"Truly," quoth Sir Bertrand, closing his vizor, "thy father liveth again in thee, methinks!"

  Forthwith, pikemen and archers fell into array with Cnut at their head, while behind the spreading ranks of pikes Prat and his archers were ranged, bows strung and quivers slung before; and presently, at Beltane's word, they swung forth of the sheltering green, fierce-eyed, grim-lipped, bascinet and pike-head a-twinkle. Away they swung down the slope, a stalwart company swift-treading and light, and in their midst old Hubert of Erdington in his heavy armour, whose long sword flashed as he flourished his farewell.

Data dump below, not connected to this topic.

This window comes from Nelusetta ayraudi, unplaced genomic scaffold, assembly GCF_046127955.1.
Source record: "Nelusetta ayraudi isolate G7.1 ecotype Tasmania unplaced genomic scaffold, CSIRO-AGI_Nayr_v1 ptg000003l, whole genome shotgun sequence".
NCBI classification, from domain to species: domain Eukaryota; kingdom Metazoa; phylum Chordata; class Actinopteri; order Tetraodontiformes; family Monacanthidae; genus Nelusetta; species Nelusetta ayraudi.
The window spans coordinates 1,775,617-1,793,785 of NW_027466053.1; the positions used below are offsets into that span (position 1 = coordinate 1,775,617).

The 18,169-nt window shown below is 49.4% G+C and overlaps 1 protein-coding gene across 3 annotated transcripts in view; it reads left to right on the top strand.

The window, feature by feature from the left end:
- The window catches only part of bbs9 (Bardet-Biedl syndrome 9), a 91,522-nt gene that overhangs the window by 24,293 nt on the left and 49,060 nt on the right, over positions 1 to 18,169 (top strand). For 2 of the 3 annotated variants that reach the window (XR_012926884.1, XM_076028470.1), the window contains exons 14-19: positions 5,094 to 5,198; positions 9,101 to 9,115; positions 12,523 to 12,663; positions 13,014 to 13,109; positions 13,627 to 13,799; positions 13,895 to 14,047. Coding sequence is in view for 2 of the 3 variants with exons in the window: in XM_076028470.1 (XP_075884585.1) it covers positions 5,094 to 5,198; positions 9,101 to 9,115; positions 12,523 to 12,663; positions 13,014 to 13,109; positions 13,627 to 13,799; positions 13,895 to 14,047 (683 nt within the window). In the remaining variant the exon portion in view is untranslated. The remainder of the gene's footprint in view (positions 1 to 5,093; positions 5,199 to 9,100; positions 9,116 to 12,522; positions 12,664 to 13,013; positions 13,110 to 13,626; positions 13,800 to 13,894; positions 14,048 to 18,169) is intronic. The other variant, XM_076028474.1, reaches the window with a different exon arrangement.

With rhythmic step and swing of broad mailed shoulders they marched until they were come down into the valley. And now, as they advanced swift and steady, rose shouts from besieged and besiegers; Sir Pertolepe's trumpets brayed defiance and alarm, and of a sudden, forth of his camp mailed horsemen rode rank upon rank, pennons a-flutter and armour flashing in the sunset glare. But, as they mustered to the charge, as shields flashed and lances sank, Sir Benedict's pikemen wheeled, their ranks swung wide, and lo! the V was become an L. Now from this L bows twanged and arrows flew amain above the kneeling pikemen, what time Sir Pertolepe's trumpets blared the charge, and down upon those slender ranks his heavy-armed chivalry thundered; horses reared and fell, screaming, beneath the whistling arrow-shower, but on swept the charge; those thin ranks bent and swayed 'neath the shock as lance crossed pike, but these pike-butts rested on firm ground and upon their deadly points, horses, smitten low, reared transfixed, and above these rocking pikes steel flashed and flickered where the stout archers plied their heavy broadswords, while, loud above the din, Sir Hubert's voice boomed hoarse encouragement what time he thrust and smote above the kneeling pikemen.